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Curr Opin Gastroenterol. 2008 May;24(3):278-86. doi: 10.1097/MOG.0b013e3282fcbc0f.

Inherited metabolic disease of the liver.

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  • 1Department of Medicine, Division of Digestive Diseases, USA.



Elucidation of metabolic pathways for copper and iron improved our understanding of Wilson disease and genetic hemochromatosis. Some inherited liver diseases are now characterized by protein-folding mutations, including Gaucher disease, cystic fibrosis and ZZ alpha1-antitrypsin deficiency. Studies now focus on associations between glycogen storage disease, hepatic adenoma formation and transformation to hepatocellular carcinoma. Continued progress in the study of the diagnosis, natural history and treatment of inherited liver diseases is the subject of this review.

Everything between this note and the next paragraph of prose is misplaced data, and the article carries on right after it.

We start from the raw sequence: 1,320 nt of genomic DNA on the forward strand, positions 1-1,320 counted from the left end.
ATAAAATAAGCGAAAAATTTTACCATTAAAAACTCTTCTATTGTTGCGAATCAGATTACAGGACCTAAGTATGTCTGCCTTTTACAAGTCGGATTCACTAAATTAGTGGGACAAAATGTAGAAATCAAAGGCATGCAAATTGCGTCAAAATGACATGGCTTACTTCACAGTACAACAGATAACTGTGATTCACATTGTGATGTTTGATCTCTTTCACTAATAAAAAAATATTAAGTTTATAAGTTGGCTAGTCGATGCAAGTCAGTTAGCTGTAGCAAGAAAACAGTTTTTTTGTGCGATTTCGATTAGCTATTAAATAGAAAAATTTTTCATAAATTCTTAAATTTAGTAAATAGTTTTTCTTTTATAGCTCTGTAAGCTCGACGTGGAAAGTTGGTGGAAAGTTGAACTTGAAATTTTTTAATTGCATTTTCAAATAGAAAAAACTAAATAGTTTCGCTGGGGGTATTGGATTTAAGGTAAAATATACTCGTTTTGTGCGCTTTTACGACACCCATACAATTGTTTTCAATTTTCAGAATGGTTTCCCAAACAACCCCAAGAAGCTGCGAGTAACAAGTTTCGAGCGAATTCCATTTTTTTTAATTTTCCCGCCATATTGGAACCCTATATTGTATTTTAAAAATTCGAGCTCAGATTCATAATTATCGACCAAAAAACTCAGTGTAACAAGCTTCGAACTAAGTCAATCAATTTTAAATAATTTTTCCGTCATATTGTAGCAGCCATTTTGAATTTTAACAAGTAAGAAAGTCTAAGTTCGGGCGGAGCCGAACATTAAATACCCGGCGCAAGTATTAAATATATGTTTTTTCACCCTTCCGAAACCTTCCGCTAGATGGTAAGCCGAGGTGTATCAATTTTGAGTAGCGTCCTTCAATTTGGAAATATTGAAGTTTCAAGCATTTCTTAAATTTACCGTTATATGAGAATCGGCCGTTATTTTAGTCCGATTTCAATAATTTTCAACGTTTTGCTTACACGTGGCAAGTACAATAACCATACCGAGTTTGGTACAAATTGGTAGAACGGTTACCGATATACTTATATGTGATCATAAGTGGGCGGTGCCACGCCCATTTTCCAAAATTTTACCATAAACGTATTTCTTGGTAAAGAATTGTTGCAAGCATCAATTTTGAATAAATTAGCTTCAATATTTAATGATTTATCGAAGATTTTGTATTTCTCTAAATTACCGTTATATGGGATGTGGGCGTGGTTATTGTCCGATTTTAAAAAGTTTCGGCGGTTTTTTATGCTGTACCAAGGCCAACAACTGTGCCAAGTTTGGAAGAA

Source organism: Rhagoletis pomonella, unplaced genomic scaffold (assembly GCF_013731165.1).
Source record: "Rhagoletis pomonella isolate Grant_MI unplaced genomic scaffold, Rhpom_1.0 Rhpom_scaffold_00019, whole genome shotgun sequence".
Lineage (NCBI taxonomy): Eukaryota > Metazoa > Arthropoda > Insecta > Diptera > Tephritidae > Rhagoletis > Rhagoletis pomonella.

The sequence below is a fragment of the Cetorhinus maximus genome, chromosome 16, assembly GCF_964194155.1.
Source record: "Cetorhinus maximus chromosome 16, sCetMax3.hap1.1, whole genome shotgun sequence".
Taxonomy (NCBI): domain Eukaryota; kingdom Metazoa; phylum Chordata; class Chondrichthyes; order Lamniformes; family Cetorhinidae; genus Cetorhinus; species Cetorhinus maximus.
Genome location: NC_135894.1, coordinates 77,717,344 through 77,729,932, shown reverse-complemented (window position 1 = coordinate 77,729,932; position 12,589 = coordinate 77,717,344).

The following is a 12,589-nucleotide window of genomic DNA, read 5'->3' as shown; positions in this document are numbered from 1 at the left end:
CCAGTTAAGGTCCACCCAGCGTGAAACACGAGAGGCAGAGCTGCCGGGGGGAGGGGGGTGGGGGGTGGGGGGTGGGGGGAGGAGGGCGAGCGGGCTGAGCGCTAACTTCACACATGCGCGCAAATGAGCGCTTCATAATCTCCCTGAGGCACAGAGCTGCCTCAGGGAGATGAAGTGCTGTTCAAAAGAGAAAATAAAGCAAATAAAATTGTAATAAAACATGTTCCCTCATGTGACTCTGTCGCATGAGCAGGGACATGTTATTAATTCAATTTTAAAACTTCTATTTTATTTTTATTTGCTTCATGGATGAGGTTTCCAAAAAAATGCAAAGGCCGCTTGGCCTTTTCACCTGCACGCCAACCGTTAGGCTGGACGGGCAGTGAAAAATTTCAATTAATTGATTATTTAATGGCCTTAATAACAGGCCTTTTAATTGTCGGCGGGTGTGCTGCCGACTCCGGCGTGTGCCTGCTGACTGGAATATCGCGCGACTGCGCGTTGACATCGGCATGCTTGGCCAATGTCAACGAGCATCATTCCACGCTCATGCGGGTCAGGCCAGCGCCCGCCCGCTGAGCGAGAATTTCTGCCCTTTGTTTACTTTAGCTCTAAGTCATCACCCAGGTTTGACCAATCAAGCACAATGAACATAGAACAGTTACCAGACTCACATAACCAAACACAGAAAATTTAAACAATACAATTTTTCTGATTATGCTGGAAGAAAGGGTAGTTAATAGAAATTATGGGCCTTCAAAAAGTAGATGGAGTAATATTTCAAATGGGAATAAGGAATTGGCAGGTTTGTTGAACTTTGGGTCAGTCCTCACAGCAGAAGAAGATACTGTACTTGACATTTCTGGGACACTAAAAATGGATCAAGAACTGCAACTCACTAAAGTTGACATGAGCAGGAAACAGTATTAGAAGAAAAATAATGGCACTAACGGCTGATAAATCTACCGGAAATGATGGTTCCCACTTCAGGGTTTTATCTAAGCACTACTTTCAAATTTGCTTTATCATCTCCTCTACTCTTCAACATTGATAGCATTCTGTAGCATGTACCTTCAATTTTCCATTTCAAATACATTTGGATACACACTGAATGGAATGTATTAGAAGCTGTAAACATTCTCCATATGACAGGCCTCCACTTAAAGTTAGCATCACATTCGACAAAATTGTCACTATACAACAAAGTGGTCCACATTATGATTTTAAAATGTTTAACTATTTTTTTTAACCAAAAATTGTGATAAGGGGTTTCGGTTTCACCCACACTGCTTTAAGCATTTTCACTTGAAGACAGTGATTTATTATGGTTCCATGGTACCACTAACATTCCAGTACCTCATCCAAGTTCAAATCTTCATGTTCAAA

Further understanding of metabolic pathways for iron and copper have led to a search for factors that modify phenotypic expression of Wilson disease and genetic hemochromatosis. Hepcidin plays a key role in modulating iron uptake in iron-overload disorders and new studies elucidate hepcidin regulation. For glycogen storage diseases, studies on the natural history and hepatocellular transformation necessitate tumor surveillance and possible early transplantation. A better understanding of genetic and nongenetic modifiers in ZZ alpha1-antitrypsin deficiency and other disorders of protein misfolding will improve our ability to manage these patients.


Recent discoveries in iron, copper and glycogen metabolism advance our ability to diagnose and treat inherited metabolic diseases of the liver. Some of these important findings are detailed in this review.

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